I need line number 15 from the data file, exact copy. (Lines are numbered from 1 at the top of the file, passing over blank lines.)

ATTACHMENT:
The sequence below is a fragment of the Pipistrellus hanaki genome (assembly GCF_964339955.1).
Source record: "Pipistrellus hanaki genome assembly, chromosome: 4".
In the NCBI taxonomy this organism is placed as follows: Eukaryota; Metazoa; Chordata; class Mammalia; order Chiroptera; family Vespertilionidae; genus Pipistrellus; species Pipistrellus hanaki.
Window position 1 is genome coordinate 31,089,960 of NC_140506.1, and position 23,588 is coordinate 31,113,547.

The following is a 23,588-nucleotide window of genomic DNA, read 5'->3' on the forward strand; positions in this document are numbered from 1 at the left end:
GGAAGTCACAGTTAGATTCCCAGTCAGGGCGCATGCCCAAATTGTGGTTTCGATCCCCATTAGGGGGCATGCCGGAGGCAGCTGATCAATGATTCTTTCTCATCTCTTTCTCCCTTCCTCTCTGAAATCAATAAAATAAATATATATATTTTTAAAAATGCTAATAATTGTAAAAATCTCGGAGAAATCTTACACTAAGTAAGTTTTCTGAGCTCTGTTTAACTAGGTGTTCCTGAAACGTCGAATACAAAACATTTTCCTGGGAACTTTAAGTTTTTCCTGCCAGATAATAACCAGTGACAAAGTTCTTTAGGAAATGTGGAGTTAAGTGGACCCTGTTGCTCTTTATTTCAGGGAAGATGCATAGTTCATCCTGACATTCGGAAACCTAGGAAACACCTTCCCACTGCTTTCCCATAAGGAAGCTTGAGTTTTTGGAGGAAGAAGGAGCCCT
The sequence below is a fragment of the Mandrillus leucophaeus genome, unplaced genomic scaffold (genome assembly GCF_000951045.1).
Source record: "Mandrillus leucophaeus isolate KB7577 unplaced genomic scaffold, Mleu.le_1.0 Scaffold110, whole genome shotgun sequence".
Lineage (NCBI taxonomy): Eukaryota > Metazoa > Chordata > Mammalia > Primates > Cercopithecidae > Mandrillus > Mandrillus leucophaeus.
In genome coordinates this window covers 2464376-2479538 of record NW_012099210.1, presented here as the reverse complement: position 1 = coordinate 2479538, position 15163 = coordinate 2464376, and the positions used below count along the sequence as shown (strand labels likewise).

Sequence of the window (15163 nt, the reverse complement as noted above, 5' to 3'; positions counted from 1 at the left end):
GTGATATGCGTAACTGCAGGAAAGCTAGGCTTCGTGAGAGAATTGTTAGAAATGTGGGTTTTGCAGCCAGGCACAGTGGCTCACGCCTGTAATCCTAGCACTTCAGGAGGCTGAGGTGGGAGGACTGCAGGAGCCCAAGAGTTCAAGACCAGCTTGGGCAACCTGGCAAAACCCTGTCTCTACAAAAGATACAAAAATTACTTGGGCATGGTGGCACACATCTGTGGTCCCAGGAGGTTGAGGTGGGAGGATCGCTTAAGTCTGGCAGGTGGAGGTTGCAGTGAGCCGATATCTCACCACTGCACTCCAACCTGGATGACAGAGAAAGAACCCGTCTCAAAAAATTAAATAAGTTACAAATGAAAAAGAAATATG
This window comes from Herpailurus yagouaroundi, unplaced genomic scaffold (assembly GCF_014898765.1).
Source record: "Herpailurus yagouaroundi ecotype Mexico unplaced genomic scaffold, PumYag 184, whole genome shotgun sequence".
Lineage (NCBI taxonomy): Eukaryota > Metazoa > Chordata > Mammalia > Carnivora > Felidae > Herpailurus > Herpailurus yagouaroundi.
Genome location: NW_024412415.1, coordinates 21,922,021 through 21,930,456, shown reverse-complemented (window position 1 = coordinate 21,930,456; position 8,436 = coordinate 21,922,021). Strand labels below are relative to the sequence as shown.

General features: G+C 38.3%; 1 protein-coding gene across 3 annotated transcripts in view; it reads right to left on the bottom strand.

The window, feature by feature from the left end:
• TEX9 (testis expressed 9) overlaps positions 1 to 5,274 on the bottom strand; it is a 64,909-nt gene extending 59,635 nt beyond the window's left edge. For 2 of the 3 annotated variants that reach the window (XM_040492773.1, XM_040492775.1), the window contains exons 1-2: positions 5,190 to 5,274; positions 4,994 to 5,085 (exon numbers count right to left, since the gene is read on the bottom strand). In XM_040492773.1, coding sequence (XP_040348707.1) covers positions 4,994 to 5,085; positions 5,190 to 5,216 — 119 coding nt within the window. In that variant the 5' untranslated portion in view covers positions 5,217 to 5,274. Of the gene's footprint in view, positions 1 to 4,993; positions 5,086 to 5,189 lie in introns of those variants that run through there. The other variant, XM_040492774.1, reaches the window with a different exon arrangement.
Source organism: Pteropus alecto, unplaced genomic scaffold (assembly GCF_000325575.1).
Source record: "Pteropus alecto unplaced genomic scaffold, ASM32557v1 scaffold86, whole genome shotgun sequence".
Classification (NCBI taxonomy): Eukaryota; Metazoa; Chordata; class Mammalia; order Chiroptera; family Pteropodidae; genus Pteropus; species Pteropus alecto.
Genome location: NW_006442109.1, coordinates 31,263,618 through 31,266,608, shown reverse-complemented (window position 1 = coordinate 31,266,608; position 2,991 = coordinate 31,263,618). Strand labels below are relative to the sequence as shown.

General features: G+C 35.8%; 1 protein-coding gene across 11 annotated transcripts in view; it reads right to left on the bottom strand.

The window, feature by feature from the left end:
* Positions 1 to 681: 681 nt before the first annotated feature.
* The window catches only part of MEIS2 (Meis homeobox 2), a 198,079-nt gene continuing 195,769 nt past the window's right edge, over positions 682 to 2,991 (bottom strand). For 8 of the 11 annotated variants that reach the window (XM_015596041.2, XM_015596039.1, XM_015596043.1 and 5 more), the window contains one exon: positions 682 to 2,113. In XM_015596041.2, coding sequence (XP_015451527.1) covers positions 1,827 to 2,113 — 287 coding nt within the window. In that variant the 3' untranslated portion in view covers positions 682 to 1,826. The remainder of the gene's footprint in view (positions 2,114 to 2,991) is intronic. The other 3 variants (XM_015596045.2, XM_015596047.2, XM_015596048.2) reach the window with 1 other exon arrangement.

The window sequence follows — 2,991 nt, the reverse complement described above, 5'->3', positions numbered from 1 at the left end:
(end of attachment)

Lineage (NCBI taxonomy): Eukaryota > Metazoa > Chordata > Mammalia > Carnivora > Felidae > Herpailurus > Herpailurus yagouaroundi.